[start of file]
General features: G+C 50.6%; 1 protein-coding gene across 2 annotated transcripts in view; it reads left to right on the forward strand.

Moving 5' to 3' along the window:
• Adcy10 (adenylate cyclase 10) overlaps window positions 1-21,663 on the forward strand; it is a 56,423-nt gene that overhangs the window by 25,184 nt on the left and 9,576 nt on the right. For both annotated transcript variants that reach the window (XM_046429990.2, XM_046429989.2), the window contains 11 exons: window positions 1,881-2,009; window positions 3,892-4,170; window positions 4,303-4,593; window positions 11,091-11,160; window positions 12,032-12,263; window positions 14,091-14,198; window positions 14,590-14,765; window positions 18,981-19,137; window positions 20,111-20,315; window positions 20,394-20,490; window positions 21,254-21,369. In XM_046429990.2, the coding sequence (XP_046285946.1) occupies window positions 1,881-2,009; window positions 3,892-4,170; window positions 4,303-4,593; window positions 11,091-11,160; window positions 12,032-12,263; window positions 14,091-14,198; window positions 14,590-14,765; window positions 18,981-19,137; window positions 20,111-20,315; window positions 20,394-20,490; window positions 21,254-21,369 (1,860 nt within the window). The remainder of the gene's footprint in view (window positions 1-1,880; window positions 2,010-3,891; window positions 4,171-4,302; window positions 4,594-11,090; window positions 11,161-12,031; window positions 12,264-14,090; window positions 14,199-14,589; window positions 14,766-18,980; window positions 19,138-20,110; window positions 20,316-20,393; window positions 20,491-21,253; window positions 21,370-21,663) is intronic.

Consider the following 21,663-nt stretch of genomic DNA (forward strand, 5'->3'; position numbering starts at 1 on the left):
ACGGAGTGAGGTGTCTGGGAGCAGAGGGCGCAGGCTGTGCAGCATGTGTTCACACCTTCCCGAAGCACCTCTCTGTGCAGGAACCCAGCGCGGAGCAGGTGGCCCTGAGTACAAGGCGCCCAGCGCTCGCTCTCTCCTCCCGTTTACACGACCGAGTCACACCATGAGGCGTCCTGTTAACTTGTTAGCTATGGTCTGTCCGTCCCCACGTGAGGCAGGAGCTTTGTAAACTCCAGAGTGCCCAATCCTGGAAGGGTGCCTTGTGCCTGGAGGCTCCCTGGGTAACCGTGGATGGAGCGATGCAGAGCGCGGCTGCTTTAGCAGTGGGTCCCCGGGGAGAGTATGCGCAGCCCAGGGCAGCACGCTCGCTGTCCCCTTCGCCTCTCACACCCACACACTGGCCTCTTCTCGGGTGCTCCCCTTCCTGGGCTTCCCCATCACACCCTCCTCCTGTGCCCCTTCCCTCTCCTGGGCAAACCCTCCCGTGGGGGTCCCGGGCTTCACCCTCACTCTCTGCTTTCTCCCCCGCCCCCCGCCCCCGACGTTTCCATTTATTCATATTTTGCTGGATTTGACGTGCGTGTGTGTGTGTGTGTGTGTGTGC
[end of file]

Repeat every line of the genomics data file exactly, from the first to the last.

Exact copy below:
General features: G+C 50.6%; 1 protein-coding gene across 2 annotated transcripts in view; it reads left to right on the forward strand.

Moving 5' to 3' along the window:
• Adcy10 (adenylate cyclase 10) overlaps window positions 1-21,663 on the forward strand; it is a 56,423-nt gene that overhangs the window by 25,184 nt on the left and 9,576 nt on the right. For both annotated transcript variants that reach the window (XM_046429990.2, XM_046429989.2), the window contains 11 exons: window positions 1,881-2,009; window positions 3,892-4,170; window positions 4,303-4,593; window positions 11,091-11,160; window positions 12,032-12,263; window positions 14,091-14,198; window positions 14,590-14,765; window positions 18,981-19,137; window positions 20,111-20,315; window positions 20,394-20,490; window positions 21,254-21,369. In XM_046429990.2, the coding sequence (XP_046285946.1) occupies window positions 1,881-2,009; window positions 3,892-4,170; window positions 4,303-4,593; window positions 11,091-11,160; window positions 12,032-12,263; window positions 14,091-14,198; window positions 14,590-14,765; window positions 18,981-19,137; window positions 20,111-20,315; window positions 20,394-20,490; window positions 21,254-21,369 (1,860 nt within the window). The remainder of the gene's footprint in view (window positions 1-1,880; window positions 2,010-3,891; window positions 4,171-4,302; window positions 4,594-11,090; window positions 11,161-12,031; window positions 12,264-14,090; window positions 14,199-14,589; window positions 14,766-18,980; window positions 19,138-20,110; window positions 20,316-20,393; window positions 20,491-21,253; window positions 21,370-21,663) is intronic.

Consider the following 21,663-nt stretch of genomic DNA (forward strand, 5'->3'; position numbering starts at 1 on the left):
ACGGAGTGAGGTGTCTGGGAGCAGAGGGCGCAGGCTGTGCAGCATGTGTTCACACCTTCCCGAAGCACCTCTCTGTGCAGGAACCCAGCGCGGAGCAGGTGGCCCTGAGTACAAGGCGCCCAGCGCTCGCTCTCTCCTCCCGTTTACACGACCGAGTCACACCATGAGGCGTCCTGTTAACTTGTTAGCTATGGTCTGTCCGTCCCCACGTGAGGCAGGAGCTTTGTAAACTCCAGAGTGCCCAATCCTGGAAGGGTGCCTTGTGCCTGGAGGCTCCCTGGGTAACCGTGGATGGAGCGATGCAGAGCGCGGCTGCTTTAGCAGTGGGTCCCCGGGGAGAGTATGCGCAGCCCAGGGCAGCACGCTCGCTGTCCCCTTCGCCTCTCACACCCACACACTGGCCTCTTCTCGGGTGCTCCCCTTCCTGGGCTTCCCCATCACACCCTCCTCCTGTGCCCCTTCCCTCTCCTGGGCAAACCCTCCCGTGGGGGTCCCGGGCTTCACCCTCACTCTCTGCTTTCTCCCCCGCCCCCCGCCCCCGACGTTTCCATTTATTCATATTTTGCTGGATTTGACGTGCGTGTGTGTGTGTGTGTGTGTGTGC